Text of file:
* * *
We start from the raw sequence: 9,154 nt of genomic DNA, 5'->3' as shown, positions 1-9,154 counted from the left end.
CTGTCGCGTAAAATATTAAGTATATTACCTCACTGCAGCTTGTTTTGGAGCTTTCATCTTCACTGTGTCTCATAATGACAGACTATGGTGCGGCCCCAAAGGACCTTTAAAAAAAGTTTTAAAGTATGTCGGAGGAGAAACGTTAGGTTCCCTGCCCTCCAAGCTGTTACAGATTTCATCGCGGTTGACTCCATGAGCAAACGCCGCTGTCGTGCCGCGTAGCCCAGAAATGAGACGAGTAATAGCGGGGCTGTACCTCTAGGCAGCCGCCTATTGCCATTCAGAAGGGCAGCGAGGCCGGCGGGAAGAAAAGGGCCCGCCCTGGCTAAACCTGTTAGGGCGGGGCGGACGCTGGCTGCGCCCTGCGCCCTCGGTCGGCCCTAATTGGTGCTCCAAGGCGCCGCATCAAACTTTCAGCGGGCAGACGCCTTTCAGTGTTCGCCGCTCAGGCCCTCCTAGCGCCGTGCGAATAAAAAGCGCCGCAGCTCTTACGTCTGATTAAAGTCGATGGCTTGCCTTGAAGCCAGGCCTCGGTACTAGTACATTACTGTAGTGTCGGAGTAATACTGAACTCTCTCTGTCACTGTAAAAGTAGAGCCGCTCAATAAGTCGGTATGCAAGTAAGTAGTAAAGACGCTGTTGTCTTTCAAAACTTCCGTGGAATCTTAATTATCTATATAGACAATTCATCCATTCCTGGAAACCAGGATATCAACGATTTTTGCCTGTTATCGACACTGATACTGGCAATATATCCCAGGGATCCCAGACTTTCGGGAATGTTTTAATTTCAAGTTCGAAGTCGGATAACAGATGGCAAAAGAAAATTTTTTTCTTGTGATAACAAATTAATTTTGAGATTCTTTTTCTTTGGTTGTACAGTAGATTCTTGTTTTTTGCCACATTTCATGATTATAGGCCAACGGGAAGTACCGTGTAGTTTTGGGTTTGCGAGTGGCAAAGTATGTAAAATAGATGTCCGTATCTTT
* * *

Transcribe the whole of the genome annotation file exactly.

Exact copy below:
We start from the raw sequence: 9,154 nt of genomic DNA, 5'->3' as shown, positions 1-9,154 counted from the left end.
CTGTCGCGTAAAATATTAAGTATATTACCTCACTGCAGCTTGTTTTGGAGCTTTCATCTTCACTGTGTCTCATAATGACAGACTATGGTGCGGCCCCAAAGGACCTTTAAAAAAAGTTTTAAAGTATGTCGGAGGAGAAACGTTAGGTTCCCTGCCCTCCAAGCTGTTACAGATTTCATCGCGGTTGACTCCATGAGCAAACGCCGCTGTCGTGCCGCGTAGCCCAGAAATGAGACGAGTAATAGCGGGGCTGTACCTCTAGGCAGCCGCCTATTGCCATTCAGAAGGGCAGCGAGGCCGGCGGGAAGAAAAGGGCCCGCCCTGGCTAAACCTGTTAGGGCGGGGCGGACGCTGGCTGCGCCCTGCGCCCTCGGTCGGCCCTAATTGGTGCTCCAAGGCGCCGCATCAAACTTTCAGCGGGCAGACGCCTTTCAGTGTTCGCCGCTCAGGCCCTCCTAGCGCCGTGCGAATAAAAAGCGCCGCAGCTCTTACGTCTGATTAAAGTCGATGGCTTGCCTTGAAGCCAGGCCTCGGTACTAGTACATTACTGTAGTGTCGGAGTAATACTGAACTCTCTCTGTCACTGTAAAAGTAGAGCCGCTCAATAAGTCGGTATGCAAGTAAGTAGTAAAGACGCTGTTGTCTTTCAAAACTTCCGTGGAATCTTAATTATCTATATAGACAATTCATCCATTCCTGGAAACCAGGATATCAACGATTTTTGCCTGTTATCGACACTGATACTGGCAATATATCCCAGGGATCCCAGACTTTCGGGAATGTTTTAATTTCAAGTTCGAAGTCGGATAACAGATGGCAAAAGAAAATTTTTTTCTTGTGATAACAAATTAATTTTGAGATTCTTTTTCTTTGGTTGTACAGTAGATTCTTGTTTTTTGCCACATTTCATGATTATAGGCCAACGGGAAGTACCGTGTAGTTTTGGGTTTGCGAGTGGCAAAGTATGTAAAATAGATGTCCGTATCTTT